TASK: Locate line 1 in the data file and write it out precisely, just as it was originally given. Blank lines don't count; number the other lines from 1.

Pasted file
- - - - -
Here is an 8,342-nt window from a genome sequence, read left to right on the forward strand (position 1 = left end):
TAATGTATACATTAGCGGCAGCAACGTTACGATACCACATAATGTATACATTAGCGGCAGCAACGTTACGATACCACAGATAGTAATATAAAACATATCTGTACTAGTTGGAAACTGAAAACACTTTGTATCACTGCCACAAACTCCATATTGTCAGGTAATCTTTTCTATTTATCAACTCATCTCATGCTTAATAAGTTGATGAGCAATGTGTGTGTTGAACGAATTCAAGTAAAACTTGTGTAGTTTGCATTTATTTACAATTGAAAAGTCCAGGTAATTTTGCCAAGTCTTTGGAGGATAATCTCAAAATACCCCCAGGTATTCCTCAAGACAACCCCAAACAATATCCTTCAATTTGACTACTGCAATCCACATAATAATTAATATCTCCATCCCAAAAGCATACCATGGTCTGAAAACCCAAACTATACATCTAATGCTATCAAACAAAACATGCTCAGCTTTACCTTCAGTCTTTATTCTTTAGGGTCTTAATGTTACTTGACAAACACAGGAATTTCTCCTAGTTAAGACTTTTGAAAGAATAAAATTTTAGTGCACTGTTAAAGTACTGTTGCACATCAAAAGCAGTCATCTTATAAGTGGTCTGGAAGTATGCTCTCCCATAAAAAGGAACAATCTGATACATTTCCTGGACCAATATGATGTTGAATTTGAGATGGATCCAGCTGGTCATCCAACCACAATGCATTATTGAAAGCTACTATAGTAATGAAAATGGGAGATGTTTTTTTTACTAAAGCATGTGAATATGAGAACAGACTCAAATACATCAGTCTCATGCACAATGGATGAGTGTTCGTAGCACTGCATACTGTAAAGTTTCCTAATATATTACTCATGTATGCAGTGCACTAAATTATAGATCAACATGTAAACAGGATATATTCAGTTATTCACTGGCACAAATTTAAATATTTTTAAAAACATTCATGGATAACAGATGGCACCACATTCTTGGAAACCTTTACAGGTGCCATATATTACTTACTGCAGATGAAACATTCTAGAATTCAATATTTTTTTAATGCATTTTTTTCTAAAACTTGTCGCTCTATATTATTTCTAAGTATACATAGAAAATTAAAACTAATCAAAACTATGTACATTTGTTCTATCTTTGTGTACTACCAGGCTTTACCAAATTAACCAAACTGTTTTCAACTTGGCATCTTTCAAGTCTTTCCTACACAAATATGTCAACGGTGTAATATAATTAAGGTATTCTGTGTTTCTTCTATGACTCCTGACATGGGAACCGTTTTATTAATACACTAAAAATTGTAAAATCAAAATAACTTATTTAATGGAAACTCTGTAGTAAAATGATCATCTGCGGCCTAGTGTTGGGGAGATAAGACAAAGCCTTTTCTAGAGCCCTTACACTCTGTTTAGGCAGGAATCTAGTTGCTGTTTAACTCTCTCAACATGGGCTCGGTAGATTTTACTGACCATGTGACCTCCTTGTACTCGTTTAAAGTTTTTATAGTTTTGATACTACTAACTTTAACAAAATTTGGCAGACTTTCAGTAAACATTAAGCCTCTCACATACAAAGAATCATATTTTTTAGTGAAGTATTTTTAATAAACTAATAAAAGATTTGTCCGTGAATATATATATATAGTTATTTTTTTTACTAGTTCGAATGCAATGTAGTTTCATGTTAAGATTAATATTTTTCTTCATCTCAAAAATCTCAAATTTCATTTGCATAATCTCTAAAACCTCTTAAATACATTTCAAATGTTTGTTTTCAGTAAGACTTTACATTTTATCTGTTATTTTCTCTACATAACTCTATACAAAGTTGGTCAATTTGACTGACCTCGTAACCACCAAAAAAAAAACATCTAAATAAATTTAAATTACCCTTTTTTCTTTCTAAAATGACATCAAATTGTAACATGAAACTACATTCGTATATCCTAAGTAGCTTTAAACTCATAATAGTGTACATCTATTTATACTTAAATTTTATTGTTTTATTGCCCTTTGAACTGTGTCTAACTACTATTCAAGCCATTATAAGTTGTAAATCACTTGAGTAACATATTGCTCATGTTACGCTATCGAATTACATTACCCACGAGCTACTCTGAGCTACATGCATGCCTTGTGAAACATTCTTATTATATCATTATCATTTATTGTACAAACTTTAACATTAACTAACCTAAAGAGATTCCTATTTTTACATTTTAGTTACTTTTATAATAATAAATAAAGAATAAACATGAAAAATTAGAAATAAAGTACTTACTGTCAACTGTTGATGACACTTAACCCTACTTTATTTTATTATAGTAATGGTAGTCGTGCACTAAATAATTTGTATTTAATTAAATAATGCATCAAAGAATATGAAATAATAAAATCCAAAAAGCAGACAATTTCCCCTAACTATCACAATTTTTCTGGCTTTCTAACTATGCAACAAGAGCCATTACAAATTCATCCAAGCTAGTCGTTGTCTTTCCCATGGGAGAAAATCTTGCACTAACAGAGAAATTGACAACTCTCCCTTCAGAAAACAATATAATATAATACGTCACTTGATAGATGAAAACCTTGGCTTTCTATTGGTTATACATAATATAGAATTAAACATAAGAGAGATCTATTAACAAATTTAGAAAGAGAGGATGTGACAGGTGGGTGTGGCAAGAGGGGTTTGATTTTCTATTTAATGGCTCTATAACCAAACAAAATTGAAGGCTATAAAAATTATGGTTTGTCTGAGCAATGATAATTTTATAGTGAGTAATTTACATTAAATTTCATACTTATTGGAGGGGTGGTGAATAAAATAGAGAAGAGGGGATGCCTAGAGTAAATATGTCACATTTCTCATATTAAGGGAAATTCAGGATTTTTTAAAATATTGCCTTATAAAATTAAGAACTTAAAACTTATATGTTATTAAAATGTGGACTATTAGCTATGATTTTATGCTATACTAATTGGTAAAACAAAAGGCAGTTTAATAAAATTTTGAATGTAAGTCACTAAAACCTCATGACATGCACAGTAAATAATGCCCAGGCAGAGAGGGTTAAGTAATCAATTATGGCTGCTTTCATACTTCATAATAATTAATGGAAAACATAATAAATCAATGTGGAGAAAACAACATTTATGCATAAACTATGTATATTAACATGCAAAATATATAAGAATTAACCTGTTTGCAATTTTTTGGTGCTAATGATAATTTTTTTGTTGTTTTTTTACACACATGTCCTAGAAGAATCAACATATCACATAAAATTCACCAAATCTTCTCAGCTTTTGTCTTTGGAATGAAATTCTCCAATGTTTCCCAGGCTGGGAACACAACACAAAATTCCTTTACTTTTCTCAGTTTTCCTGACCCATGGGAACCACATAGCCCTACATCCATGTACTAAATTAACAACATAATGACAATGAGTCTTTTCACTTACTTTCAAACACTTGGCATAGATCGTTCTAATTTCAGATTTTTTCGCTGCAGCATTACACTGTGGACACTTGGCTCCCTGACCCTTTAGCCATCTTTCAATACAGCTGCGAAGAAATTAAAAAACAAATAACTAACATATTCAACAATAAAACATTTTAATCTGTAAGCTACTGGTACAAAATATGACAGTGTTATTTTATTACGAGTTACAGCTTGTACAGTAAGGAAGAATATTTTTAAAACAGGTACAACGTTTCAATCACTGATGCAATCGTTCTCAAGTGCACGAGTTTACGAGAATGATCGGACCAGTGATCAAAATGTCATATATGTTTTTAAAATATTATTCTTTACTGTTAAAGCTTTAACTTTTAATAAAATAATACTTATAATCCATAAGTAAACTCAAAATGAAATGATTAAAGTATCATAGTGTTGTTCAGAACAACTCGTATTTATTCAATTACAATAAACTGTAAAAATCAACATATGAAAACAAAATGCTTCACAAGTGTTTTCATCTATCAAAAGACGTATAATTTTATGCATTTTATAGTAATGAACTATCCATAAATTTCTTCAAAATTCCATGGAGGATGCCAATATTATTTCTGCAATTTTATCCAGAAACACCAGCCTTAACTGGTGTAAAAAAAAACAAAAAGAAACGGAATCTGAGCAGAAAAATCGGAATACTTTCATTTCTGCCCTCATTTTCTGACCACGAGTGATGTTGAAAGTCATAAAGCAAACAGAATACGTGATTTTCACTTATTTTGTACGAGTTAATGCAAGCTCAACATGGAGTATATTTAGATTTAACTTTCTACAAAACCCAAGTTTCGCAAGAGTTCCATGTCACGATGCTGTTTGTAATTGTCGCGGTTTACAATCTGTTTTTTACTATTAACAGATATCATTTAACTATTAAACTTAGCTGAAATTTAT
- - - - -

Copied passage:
Here is an 8,342-nt window from a genome sequence, read left to right on the forward strand (position 1 = left end):